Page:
Maybe you said something and I missed it. But say it again and say it often. When the Commander in Chief can't say or won't say it clearly enough, you need to stand up and say it for them. Hate kills. Say it now. Say it often.
First of all, I want to let you know: I'm a big fan of Orlando Sentinel reporter Stephen Hudak.
In fact, I have a lot respect for journalists, especially former co-workers at the Sentinel. I left the paper a year ago to take a new career path in marketing. It was a great move for me. I'm still friends with folks from the newspaper. That being said, I wasn't a fan of how they played the update about the Sanford Zoo's new bear exhibit.
In fact, I was shocked when I realized how deep into the story I read before I got to hear about the fate of the bear that mauled a Seminole County woman four years ago.
The 271-pound female badass is still alive. She was moved to an Arkansas wildlife refuge last September. And she picked up a pretty name, Popper, in the process. Sounds like a witness-protection plan, almost.
Except it's really more like aggressor-protection plan. The other "witness," the victim, is still probably suffering, either physically or emotionally after the attack in her Seminole County neighborhood off Markham Woods Road. Her attack shouldn't be glossed over or forgotten.
Popper shouldn't fade away, either. I don't think the bear should die. But it should have some role in the new exhibit since the stated theme is to educate us about bears and the consequences of unhealthy human-bear encounters.
We have a lot to learn as a species and as a neighbor in Central Florida Bear Country. Shouldn't we learn from real-world examples, even when they are scary?
Sure, the story of bear siblings Ella and Guignard (named for zoo donors) fits nicely into the theme of the new exhibit at the Central Florida Zoo & Botanical Gardens on U.S. Highway 17-92. But why tease the story with the headline "Central Florida Zoo opens bear exhibit without infamous bear?" It's puzzling.
I'm not blaming Steve or anyone in particular at the Sentinel. I realize a lot people are involved in making decisions and there never seems to be enough time for everything and everybody.
I'm just disappointed, I guess, that I didn't learn more about more about Popper's backstory. What's up with her personality?
I guess I'll never find out from the zoo, unfortunately. It probably not the kind of news zoo donors want to publicize -- even when it's true and important information for Central Florida residents and visitors. Nevertheless, I'm looking forward to visiting the exhibit in the near future.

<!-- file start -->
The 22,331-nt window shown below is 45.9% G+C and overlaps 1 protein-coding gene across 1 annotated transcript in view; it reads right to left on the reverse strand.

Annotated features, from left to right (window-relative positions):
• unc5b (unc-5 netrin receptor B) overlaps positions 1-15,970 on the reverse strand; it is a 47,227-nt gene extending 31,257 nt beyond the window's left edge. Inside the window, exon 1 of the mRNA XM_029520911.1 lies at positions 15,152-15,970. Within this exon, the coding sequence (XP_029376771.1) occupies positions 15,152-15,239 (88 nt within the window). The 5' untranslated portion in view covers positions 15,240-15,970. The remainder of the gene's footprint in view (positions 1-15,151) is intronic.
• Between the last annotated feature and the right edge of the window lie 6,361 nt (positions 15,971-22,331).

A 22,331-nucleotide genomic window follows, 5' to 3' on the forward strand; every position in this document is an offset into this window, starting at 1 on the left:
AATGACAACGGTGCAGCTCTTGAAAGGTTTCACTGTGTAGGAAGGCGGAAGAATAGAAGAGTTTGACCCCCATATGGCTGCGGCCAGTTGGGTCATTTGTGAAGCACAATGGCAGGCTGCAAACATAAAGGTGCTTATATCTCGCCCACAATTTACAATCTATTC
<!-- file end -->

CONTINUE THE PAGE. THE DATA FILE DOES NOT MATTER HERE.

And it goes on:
As a DeBary resident, I'm very appreciative to have the zoo as my neighbor. And I'm proud to say I'm a loyal Sentinel subscriber.
Let me set the stage. I live in DeBary, a suburb of Orlando (or Daytona Beach, depending on your point of view). We have families, seniors and a lot people with really good hearts. But landmarkwise, there's not much going on.
That's pretty typical for a Florida town swollen by Disney's magical growth spell. We live 45 minutes from the parks but everyone from Tampa to Daytona lives in the shadow of the mouse. DeBary has deep roots but it grew up fast. This, not a lot of historical monuments. Sure, we have historic DeBary Hall, tucked away off any main road. But prominently located on our main drag, U.S. Highway 17-92, are two monuments to our recent history: Family Dollar and Dollar General. They sit on opposite sides of U.S. 17-92, each vying with the other for motorists seeking cheap shampoo and holiday decorations. I was here when these were approved. But I don't have the answer to why DeBary had two new Dollar stores other than to say that's what the market said we wanted or needed. Groan. We are DeBary. We are dollar-stretchers.
That brings be to our neighbor in Volusia County, Deltona, a city with five times the population and more than one discount store. I drive by one of them, Family Dollar, fairly often. I pulled into the store on Doyle Road earlier this month, seeking cheap power steering fluid (don't need the good stuff since it would leak out with days). It was closed, overgrown with weeds. Normally that wouldn't be a big deal. But this store had some history. Activists fought against more commercial along this stretch years ago. They lost some battles (thus, this discount store) and won other battles, including the preservation of the historic Thornby property. The conflict started about 17 years ago. Extra work had to go into this store for aesthetics and traffic. They cut the ribbon on the once-controversial store five years ago.
Now it's up for sale, on the verge of becoming an eyesore. I did some digging and found the store was targeted for closure after its corporate parent and other discount chain merged. So will it fall to the bulldozers. Will it become an even-more obscure discount store? Does this anything about consumers in southwest Volusia? I don't have the answers. But I'll keep looking. Now to the mission: Where can I find cheap power-steering fluid? Oh, nevermind. I've got two choices.